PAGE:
Figure 3 Different cellular mechanisms involved in the cellular uptake and permeation of various nanoformulations across the enterocytes after oral administration.
Polymeric nanocarriers have extensively been explored for the oral delivery of anticancer drugs with improved safety profiles. The major advantages of using polymers for drug delivery are their biocompatibility, biodegradability, versatility in linking to different molecules to develop co-block polymers and, most importantly, attachment of functional/targeting moieties to them. Polymers for oral administration include PLGA, chitosan, gelatin, dextran, alginate and acrylic acid derivatives. The capability to achieve sustained release from the polymeric nanocarriers up to several days is of great interest as it helps to overcome the tissue barriers until it reaches systemic circulation. Similarly, several reports have shown rapid uptake of nanocarriers by the M-cells of immune system or via the lymphatic system, enabling their systemic availability and prolonged release profile.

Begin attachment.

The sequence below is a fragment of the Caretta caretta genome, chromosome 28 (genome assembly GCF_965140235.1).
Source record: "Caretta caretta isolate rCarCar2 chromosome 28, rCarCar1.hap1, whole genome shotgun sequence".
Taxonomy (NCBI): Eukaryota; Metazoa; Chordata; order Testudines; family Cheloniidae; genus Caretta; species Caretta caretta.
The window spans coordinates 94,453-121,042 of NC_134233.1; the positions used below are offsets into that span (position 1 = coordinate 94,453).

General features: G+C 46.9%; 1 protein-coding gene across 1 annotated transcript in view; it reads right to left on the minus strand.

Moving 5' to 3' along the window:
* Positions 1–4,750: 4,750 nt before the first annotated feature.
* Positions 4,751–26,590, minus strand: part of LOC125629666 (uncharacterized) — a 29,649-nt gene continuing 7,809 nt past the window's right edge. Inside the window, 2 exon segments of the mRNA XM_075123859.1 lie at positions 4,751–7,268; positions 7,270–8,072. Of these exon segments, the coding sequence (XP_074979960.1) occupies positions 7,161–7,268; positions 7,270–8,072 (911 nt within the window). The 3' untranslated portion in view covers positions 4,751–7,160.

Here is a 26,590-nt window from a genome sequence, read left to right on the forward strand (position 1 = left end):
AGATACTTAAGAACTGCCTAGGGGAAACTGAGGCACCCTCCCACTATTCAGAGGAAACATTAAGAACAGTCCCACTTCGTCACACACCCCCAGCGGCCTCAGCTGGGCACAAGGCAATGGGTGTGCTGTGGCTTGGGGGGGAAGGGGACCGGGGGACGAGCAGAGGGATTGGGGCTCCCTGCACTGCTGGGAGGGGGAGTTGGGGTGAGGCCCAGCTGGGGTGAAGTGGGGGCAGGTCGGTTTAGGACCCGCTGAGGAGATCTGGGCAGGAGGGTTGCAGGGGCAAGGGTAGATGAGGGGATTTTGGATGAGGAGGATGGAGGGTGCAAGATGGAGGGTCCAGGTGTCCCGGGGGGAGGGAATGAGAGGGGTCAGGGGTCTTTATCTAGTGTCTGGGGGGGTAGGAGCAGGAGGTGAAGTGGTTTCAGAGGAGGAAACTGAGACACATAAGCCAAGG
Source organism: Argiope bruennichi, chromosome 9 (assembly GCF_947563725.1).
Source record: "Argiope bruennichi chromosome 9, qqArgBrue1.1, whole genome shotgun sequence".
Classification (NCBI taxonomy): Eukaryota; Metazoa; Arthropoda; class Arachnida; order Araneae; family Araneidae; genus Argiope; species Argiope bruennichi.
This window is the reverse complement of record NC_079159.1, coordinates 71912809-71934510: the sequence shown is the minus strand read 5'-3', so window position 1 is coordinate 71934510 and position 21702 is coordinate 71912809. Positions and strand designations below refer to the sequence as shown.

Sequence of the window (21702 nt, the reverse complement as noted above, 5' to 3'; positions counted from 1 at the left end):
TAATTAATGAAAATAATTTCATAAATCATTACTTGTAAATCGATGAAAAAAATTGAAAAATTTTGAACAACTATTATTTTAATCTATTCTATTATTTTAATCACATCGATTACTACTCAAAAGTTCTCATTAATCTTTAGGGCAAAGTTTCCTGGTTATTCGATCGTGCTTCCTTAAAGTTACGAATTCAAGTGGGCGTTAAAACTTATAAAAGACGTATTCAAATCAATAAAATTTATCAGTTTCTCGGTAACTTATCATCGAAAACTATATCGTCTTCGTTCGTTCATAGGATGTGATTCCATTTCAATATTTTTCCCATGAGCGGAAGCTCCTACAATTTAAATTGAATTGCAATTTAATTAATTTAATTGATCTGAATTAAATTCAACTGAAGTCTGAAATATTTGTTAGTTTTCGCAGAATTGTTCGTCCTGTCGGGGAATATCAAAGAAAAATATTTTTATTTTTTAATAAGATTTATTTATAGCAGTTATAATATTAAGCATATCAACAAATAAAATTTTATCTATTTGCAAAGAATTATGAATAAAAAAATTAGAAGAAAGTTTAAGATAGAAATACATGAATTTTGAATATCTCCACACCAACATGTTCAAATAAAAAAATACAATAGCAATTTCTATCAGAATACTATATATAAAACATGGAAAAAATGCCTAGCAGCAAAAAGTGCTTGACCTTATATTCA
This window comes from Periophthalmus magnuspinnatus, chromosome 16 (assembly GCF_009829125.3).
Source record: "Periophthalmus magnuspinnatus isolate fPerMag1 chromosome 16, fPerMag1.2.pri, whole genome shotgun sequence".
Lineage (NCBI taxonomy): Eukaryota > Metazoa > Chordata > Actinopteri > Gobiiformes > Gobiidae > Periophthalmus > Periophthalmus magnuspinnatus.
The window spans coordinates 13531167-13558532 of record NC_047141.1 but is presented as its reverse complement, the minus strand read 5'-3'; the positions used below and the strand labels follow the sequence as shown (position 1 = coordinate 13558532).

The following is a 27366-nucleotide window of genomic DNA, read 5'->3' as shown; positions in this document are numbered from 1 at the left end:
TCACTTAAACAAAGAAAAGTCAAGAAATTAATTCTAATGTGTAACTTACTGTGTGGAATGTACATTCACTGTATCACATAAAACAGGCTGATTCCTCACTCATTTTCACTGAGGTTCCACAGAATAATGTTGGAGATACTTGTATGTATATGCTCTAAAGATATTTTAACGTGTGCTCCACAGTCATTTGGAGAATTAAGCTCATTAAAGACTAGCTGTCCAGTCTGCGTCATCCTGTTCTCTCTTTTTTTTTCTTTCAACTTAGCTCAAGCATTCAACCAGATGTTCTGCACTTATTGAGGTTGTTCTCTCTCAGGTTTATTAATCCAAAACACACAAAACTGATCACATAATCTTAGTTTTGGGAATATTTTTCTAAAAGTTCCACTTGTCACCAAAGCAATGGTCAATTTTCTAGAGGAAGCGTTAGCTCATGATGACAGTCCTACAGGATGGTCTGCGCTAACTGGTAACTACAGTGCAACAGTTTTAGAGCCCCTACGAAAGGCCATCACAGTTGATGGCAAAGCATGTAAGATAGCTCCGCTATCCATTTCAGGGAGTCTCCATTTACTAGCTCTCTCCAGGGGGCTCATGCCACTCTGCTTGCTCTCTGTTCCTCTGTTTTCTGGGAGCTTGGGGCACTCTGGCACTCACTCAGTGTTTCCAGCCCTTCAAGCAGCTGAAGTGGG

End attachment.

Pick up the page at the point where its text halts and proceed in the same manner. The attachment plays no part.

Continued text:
DTX-loaded polycaprolactone/Pluronic F68 NPs with particle sizes around 200 nm and drug loading up to 69% have been developed with significantly improved cytotoxic potential against MCF-7 breast cancer cells, as compared to IV DTX and Tween 80. The presence of Pluronic F68 not only increased the cytotoxicity of NPs toward cancer cells, but also influenced drug release from the NPs, making it more controlled.81 PLGA is the most widely used FDA-approved material and is found in different applications in nanomedicine. NPs loaded with DTX were also synthesized with vitamin E-PLGA-succinate derivative, also known as docetaxel-loaded d-α-tocopheryl polyethylene glycol 1000 succinate (TPGS), and montmorillonite for oral delivery. A sustained release of up to 3 weeks after a single oral administration and 21-fold increased bioavailability were achieved as compared to IV DTX and Tween 80. Due to solubilizing and P-gp inhibiting properties of TPGS, IC50 value of DTX was improved four times and the half-life after oral administration was increased 26 times as compared to IV DTX and Tween 80.82 Another way to improve oral bioavailability is to enhance gastric retention of the NPs. Accordingly, DTX-loaded nanocarriers were prepared by using polymethyl methacrylate coated with thiolated chitosan, which is a mucoadhesive and enhances permeability from the gastrointestinal tract after oral administration. The in vivo pharmacokinetics revealed a 9-fold increase in half-life and 96% increased oral bioavailability as compared to DTX.83 Lecithin has also been reported to successfully increase the oral bioavailability of DTX due to its solubility and permeation enhancing effects. In vitro studies showed a sustained drug release and improved permeation on a Caco-2 cell line. The oral bioavailability had a 3.65-fold increase in permeation as compared to a DTX suspension in rats.84 Mucoadhesive polymeric NPs were also prepared by using methyl-β-cyclodextrin and poly (isobutylcyanoacrylate) with an outer shell of thiolated chitosan. The synthesized NPs showed a good enhancement for permeation during in vitro studies.85 Sulfobutylether-β-cyclodextran and chitosan-based NPs were developed for the coadministration of DTX and berbamine. The newly formed NPs showed good drug loading and release kinetics and improved cytotoxicity against MCF-7 cells. The oral bioavailability of the DTX was relatively improved with significantly improved cytotoxicity. The cytotoxicity of NPs is another major concern which needs to be addressed when designing a carrier. NPs composed of methyl-β-cyclodextrin/polyisobutylcyanoacrylate coated with thiolated chitosan have shown decreased enterocyte toxicity and inflammation followed by oral administration of DTX-loaded NPs as compared to IV DTX and Tween 80.86,87